The discussions with patients are probably easy for a psychotherapist to follow, but I found them not very clear. I suspect that I would have enjoyed the book more without the patient sections.
At the same time, the mythological references are mainly of value to someone who doesn't know the stories. For those who do, those sections become long and somewhat tedious.
Basically, the book needed to be edited down further and to connect the dots more. At the same time, the section on Emily Dickinson could easily have been expanded.
If you know a lot of about psychological theories, this book will probably not add a lot for you. If you don't try very hard to avoid things, this book will probably not be very interesting. For those who strenuously avoid and would like to know more, this is a pretty low-key introduction into seeing the possible meaning behind patterns of avoidance through self-questioning.
What are the implications of your avoidance? Can you embrace what you care about in healthy ways? How well is your seeking out or avoiding behavior serving you and others?
Find ways to serve others, give love, and enjoy life!
0Comment| 2 people found this helpful. Was this review helpful to you?YesNoReport abuse
on 5 July 2014
I love it but I don't know why...
0Comment|Was this review helpful to you?YesNoReport abuse
Psychotherapist Adam Phillips develops these title themes in the context of Houdini's career, the attraction of his escapes for audiences, case histories such as those involving a five year-old girl who plays hide-and-seek in peculiar ways and a man who avoids women he is attracted to, mythology (Oedipus, Prometheus, Daedalus, Icarus, and Sisyphus), and literary characters (Sir Arthur Conan Doyle and Emily Dickinson).
The book's themes work best in the context of Houdini. The other examples provide context, but not nearly as much insight. I was particularly interested to learn that the story I had heard about Houdini's death was wrong.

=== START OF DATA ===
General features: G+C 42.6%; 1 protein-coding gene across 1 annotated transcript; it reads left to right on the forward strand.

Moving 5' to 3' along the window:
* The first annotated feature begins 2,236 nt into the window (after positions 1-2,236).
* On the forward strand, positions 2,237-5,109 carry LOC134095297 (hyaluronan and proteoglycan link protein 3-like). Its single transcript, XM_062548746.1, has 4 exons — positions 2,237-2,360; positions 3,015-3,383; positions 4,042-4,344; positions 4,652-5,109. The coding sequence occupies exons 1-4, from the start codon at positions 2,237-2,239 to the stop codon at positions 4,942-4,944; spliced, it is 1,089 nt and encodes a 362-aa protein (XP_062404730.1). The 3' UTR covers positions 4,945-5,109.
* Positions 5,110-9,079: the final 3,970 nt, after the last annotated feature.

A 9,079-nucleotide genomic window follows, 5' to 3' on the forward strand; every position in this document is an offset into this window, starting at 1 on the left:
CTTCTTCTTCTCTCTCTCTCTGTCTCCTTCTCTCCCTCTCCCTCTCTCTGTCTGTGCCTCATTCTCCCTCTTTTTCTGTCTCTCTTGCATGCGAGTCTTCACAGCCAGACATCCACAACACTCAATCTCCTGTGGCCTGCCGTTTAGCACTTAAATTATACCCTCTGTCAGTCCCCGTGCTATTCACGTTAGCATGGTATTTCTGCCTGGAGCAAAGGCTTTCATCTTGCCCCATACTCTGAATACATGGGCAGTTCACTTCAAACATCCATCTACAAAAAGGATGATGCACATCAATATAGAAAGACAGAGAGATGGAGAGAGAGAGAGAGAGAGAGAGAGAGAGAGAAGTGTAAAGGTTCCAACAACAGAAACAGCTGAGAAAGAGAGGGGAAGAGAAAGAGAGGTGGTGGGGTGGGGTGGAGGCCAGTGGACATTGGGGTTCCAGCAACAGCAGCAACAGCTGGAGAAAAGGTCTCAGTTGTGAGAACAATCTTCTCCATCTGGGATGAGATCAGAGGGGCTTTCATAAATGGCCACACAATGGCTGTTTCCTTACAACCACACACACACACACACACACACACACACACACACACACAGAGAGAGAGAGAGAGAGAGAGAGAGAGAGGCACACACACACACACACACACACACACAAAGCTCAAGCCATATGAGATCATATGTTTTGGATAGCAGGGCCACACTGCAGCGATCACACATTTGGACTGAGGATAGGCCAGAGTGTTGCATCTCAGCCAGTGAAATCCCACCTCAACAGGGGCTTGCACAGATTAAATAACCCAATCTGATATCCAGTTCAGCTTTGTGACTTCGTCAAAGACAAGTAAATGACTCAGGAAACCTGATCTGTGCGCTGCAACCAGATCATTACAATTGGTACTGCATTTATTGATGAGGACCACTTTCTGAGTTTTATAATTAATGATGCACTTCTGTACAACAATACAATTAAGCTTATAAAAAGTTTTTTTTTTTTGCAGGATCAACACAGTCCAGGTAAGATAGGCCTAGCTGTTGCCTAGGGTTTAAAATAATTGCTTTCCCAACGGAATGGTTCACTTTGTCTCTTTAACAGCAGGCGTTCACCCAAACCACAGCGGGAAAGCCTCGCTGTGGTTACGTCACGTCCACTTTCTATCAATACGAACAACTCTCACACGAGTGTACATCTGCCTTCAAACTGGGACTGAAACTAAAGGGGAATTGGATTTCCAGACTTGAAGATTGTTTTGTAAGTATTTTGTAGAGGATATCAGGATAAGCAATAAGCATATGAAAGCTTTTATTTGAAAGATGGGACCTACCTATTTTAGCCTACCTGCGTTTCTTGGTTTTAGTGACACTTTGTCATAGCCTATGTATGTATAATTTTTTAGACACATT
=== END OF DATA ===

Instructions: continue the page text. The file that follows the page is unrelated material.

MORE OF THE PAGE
In general, I found the book interesting, but also felt that it had some serious drawbacks in its structure and focus. For example, there is discussion about prostitution, pornography, and avoiding sexual relations that is loosely tied back to Houdini's skills in escape illusions. I found the connections tenuous, not well made, sometimes puzzling, and of little interest.
The discussions with patients are probably easy for a psychotherapist to follow, but I found them not very clear. I suspect that I would have enjoyed the book more without the patient sections.
At the same time, the mythological references are mainly of value to someone who doesn't know the stories. For those who do, those sections become long and somewhat tedious.
Basically, the book needed to be edited down further and to connect the dots more. At the same time, the section on Emily Dickinson could easily have been expanded.
If you know a lot of about psychological theories, this book will probably not add a lot for you. If you don't try very hard to avoid things, this book will probably not be very interesting. For those who strenuously avoid and would like to know more, this is a pretty low-key introduction into seeing the possible meaning behind patterns of avoidance through self-questioning.
What are the implications of your avoidance? Can you embrace what you care about in healthy ways? How well is your seeking out or avoiding behavior serving you and others?
Find ways to serve others, give love, and enjoy life!
0Comment| 2 people found this helpful. Was this review helpful to you?YesNoReport abuse